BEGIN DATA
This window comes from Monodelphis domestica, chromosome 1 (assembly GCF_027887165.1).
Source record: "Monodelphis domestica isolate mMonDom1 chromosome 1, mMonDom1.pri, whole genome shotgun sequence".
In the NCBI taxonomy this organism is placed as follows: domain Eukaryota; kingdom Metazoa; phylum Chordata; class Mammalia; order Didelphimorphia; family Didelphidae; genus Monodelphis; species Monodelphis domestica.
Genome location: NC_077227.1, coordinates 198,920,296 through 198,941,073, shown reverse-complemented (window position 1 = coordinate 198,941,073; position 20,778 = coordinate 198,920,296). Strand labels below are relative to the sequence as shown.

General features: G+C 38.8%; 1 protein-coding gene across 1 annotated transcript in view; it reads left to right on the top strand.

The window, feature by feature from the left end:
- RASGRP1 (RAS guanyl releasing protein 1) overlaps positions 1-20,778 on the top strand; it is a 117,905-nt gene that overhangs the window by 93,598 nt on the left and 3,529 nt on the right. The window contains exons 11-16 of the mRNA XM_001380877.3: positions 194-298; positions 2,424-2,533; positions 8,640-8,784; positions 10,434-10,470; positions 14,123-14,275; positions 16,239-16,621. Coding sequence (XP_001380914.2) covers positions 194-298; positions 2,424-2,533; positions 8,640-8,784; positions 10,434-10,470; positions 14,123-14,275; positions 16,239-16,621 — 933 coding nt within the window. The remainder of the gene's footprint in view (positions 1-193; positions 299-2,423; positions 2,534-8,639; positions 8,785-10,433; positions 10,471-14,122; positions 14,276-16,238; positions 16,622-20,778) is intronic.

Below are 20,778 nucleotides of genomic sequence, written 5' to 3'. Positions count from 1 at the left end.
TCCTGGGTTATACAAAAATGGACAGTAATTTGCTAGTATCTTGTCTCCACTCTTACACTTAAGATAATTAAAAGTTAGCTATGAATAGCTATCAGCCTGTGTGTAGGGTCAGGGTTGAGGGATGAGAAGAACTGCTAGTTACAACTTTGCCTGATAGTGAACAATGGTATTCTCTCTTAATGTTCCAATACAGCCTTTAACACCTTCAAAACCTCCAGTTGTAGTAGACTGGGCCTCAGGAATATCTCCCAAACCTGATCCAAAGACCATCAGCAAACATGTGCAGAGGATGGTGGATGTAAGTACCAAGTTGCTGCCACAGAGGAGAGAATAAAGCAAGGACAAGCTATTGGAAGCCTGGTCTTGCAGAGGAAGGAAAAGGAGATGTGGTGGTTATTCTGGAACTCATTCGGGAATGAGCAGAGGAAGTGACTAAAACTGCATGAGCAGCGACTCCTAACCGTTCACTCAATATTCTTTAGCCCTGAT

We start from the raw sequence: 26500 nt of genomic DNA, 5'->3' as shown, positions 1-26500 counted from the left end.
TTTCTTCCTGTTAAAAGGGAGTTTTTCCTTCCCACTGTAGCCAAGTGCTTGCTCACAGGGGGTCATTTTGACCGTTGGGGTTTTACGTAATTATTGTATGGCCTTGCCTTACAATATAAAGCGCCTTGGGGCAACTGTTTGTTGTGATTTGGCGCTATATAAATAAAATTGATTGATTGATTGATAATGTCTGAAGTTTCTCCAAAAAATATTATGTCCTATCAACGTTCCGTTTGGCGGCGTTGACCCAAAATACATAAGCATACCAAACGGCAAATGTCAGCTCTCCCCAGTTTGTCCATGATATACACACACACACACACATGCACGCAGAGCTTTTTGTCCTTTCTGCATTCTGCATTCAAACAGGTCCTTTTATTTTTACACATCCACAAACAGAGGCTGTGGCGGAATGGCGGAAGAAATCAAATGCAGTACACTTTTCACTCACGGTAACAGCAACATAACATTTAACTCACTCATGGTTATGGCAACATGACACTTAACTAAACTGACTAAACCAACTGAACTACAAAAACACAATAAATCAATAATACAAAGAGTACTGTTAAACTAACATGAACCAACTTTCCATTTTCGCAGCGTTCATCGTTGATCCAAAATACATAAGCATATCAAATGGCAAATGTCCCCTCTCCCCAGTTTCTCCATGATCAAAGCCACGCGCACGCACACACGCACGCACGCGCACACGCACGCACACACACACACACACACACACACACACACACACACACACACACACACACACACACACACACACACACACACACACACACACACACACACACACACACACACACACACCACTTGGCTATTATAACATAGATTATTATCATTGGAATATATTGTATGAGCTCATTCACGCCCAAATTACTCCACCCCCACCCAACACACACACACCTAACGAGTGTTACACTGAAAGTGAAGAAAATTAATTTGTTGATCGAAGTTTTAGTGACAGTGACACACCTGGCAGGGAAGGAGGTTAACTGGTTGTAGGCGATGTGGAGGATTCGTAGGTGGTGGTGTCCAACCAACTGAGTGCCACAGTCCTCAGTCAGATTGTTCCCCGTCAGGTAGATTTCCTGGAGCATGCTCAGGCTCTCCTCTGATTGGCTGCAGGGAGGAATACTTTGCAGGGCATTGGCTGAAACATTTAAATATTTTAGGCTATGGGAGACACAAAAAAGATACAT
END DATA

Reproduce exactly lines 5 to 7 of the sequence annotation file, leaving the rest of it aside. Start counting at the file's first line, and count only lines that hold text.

General features: G+C 38.8%; 1 protein-coding gene across 1 annotated transcript in view; it reads left to right on the top strand.

The window, feature by feature from the left end:
- RASGRP1 (RAS guanyl releasing protein 1) overlaps positions 1-20,778 on the top strand; it is a 117,905-nt gene that overhangs the window by 93,598 nt on the left and 3,529 nt on the right. The window contains exons 11-16 of the mRNA XM_001380877.3: positions 194-298; positions 2,424-2,533; positions 8,640-8,784; positions 10,434-10,470; positions 14,123-14,275; positions 16,239-16,621. Coding sequence (XP_001380914.2) covers positions 194-298; positions 2,424-2,533; positions 8,640-8,784; positions 10,434-10,470; positions 14,123-14,275; positions 16,239-16,621 — 933 coding nt within the window. The remainder of the gene's footprint in view (positions 1-193; positions 299-2,423; positions 2,534-8,639; positions 8,785-10,433; positions 10,471-14,122; positions 14,276-16,238; positions 16,622-20,778) is intronic.